What do you think of “This Island” now?
A lot of people disliked it, but when I listen to it I’m really happy with it. I mean, not all of it. But there are great songs on there: “On the Verge,” “TKO.” We always considered ourselves a conceptual art band. And so part of the art of that record was: What happens when three f—ed-up feminists get on a major label?
So what happened?
I remember one meeting where we were like, “Are you guys gonna put any marketing money behind what we’re doing? Is that what happens?” We were newbies in terms of all that. And they were just like, “Well, we’ve decided to put our marketing money behind JoJo’s new record.” Not JoJo Siwa — JoJo who had that song where she was all, “Get out!” I was like, “Ooookaaaay.” But, I mean, we already knew. We were all in our 30s. The fact that a major label was even interested in three women who weren’t 18 was kind of amazing.
Do you think Le Tigre’s sense of humor will come across to a Gen Z audience?
Yeah, but I think even more than that, sincerity is back. That was one really big earmark of us: We could be funny and sarcastic, but we were also just trying to make something positive in a really negative landscape. Part of the reason we weren’t considered a New York band is maybe that we didn’t have the veneer of coolness. There’s all these books and films and whatever coming out about the New York sound, and we’re never mentioned. We’re always the mashed potatoes, and they’re the steak.
You’re talking about the early-2000s moment with the Strokes and LCD Soundsystem and the Yeah Yeah Yeahs.
Which is weird, because James Murphy [of LCD Soundsystem], one of the first big things he ever did was a remix of [Le Tigre’s] “Deceptacon.” We were all hanging out. James stayed at our apartment and we spent time at his studio. We were breathing the same musical air. No one ever calls them Le Tigre for men, but we’re wannabe LCD Soundsystem feminists? That’s the placement it feels like we get.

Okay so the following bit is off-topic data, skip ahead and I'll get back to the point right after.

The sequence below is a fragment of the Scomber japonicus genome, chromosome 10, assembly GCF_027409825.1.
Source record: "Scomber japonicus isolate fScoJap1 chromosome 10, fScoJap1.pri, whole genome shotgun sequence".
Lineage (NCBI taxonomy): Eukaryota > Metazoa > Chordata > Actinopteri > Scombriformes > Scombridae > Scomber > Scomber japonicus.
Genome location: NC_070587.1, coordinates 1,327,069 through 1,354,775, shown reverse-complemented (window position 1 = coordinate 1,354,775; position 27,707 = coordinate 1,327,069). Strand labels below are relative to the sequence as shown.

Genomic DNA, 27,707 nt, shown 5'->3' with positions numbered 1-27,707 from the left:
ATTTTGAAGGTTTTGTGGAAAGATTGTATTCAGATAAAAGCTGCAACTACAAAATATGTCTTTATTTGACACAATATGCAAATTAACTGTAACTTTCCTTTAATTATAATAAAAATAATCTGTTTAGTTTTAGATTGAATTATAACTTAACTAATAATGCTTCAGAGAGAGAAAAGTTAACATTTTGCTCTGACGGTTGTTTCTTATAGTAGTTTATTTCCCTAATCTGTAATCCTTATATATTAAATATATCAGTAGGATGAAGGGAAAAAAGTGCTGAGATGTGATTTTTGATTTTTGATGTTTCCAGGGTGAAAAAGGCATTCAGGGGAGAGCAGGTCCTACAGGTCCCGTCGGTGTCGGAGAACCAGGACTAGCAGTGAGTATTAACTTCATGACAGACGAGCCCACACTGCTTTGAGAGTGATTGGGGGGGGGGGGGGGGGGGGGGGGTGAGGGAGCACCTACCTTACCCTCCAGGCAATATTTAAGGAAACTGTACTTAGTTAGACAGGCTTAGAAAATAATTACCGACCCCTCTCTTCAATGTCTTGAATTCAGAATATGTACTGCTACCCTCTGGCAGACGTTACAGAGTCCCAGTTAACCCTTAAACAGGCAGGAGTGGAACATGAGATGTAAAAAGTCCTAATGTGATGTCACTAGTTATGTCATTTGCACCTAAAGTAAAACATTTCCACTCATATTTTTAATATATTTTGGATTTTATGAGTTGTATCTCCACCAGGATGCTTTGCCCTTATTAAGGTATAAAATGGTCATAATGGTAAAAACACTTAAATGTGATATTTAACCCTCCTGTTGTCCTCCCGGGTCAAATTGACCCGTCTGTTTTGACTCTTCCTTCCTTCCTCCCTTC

Those other acts projected a very different image than Le Tigre.
We were f—ing dorks. We wore kooky costumes. We did dumb-ass dances. And we spoke directly in the mic to people. We weren’t trying to be a band of rock stars where people felt like we were a thousand miles away and they could never be us. We wanted people to see themselves in us. And I feel like people are receptive to that now because everything’s gotten so shiny and fake. People are going back to craft, people are going back to vinyl. We had a song where we labeled ourselves the New Sincerity, and now there’s articles coming out about the New Sincerity.
Bikini Kill performs in 2019 at the Hollywood Palladium.
(Robert Gauthier/Los Angeles Times)
When Bikini Kill reunited, it was impossible not to think about how relevant the band’s songs about sexual assault still felt. Is the same true for you of Le Tigre’s songs?
Definitely, which is horrifying.
Have you felt inspired to write new songs about what’s going on right now? “Don’t Say Gay,” the overturning of Roe v. Wade and so on.
I’m in another band that hasn’t recorded or played live yet, and I’m writing for them. But so much of my life now is taken up singing about political stuff. In Le Tigre and Bikini Kill we’re singing about the after-effects of rape and domestic violence. We’re singing about queer visibility and how sometimes the visibility feels invisible-izing, if that makes sense. Like, what happens when the visibility lets people think, Oh, it’s all solved? I know as a feminist, the more pictures of me there are and the more interviews I do that just get cut up to get clicks — it actually feels like I get smaller. That’s why I hate doing press.
Did getting COVID on tour make you rethink being on the road?
I shouldn’t be going back out tomorrow. But there’s not that much left to go. So we’re just gonna try and muddle through and see what happens. I want to play the shows. And if it weren’t for mask mandates being struck down and people not being respectful, it might be OK. I don’t like playing shows knowing that the people who like Le Tigre who want to come see us who don’t feel comfortable being in a crowded situation — I don’t like feeling like I’m not catering to them. That feels horrible. But I can’t make mandates on my own.
Has the resistance to masks made you think about your audience in a different way?
Yeah. It’s weird to get emails and messages that are like, “You saved my life,” then go to a show and kindly ask that the front row masks up and they won’t. I was thanking everybody recently who did and this guy in the front row pulled his mask down and flipped me off.
It’s just capitalism — the whole American rugged-individualist thing. “My body, my choice,” unless it’s abortion, of course. It’s gross, and it’s disheartening to see that’s a part of our fan base. But it is. I’ve also seen white women yelling at men of color for being in the front, and that’s very discouraging. I’ve seen white women being racist a— at our shows in a variety of ways. I call it out when I see it. People always say, “You’re just preaching to the converted.” No, we’re not.
Source by www.latimes.com